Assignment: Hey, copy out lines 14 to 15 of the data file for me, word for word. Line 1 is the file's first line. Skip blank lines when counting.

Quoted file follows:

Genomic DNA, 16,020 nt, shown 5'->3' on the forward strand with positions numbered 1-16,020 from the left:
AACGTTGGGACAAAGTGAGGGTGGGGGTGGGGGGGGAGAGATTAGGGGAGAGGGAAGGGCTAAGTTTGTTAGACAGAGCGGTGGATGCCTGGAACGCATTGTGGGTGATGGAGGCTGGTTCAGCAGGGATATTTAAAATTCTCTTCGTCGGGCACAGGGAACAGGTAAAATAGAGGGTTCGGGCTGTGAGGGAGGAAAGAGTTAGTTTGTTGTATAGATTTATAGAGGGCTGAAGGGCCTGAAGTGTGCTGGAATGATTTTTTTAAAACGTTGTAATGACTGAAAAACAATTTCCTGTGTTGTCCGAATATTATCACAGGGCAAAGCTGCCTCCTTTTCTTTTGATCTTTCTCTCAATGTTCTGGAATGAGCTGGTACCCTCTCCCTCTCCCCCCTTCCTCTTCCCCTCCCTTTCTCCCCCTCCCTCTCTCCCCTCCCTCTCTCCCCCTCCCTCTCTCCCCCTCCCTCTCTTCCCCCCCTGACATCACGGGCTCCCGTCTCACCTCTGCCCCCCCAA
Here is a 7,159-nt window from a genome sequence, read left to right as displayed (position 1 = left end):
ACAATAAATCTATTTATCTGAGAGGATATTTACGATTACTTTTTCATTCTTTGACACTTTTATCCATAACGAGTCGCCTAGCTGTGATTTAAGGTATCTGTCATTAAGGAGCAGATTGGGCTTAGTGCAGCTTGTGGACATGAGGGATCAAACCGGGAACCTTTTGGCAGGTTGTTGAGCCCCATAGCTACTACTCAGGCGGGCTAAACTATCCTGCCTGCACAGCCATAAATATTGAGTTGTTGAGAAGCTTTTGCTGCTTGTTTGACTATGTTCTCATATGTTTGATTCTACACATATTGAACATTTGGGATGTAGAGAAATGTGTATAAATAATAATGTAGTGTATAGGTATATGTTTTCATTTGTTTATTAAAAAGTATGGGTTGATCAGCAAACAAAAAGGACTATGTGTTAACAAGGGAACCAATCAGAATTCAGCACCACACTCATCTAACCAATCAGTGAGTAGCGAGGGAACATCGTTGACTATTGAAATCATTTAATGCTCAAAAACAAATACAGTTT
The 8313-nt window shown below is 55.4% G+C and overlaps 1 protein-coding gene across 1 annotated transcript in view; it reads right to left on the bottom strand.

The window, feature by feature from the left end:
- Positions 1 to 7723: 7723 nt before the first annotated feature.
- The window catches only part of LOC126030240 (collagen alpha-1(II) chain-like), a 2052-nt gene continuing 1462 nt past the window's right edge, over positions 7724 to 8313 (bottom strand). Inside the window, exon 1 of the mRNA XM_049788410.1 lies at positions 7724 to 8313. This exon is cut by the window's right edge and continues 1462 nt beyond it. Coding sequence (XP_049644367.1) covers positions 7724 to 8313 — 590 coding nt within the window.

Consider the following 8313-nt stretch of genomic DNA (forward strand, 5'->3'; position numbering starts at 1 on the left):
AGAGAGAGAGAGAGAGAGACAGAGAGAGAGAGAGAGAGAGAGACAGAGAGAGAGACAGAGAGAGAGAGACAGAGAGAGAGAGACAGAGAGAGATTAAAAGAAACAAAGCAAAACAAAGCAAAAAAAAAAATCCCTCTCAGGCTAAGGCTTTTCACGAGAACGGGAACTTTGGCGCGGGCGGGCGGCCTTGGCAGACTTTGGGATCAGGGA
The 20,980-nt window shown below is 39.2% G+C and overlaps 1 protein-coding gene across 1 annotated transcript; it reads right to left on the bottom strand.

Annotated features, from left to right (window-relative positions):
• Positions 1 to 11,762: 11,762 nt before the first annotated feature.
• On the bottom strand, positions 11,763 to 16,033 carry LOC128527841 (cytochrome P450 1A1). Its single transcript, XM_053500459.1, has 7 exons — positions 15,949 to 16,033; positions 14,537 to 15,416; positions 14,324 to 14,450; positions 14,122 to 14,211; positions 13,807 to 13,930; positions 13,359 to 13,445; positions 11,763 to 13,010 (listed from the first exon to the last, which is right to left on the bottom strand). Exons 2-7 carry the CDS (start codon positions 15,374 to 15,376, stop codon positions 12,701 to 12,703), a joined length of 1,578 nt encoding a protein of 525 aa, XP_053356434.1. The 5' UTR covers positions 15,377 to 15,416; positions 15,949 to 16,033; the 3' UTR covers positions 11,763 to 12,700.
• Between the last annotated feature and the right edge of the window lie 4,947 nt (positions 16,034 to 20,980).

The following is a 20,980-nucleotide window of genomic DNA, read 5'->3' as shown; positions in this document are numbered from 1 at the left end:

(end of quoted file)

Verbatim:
• On the bottom strand, positions 11,763 to 16,033 carry LOC128527841 (cytochrome P450 1A1). Its single transcript, XM_053500459.1, has 7 exons — positions 15,949 to 16,033; positions 14,537 to 15,416; positions 14,324 to 14,450; positions 14,122 to 14,211; positions 13,807 to 13,930; positions 13,359 to 13,445; positions 11,763 to 13,010 (listed from the first exon to the last, which is right to left on the bottom strand). Exons 2-7 carry the CDS (start codon positions 15,374 to 15,376, stop codon positions 12,701 to 12,703), a joined length of 1,578 nt encoding a protein of 525 aa, XP_053356434.1. The 5' UTR covers positions 15,377 to 15,416; positions 15,949 to 16,033; the 3' UTR covers positions 11,763 to 12,700.
• Between the last annotated feature and the right edge of the window lie 4,947 nt (positions 16,034 to 20,980).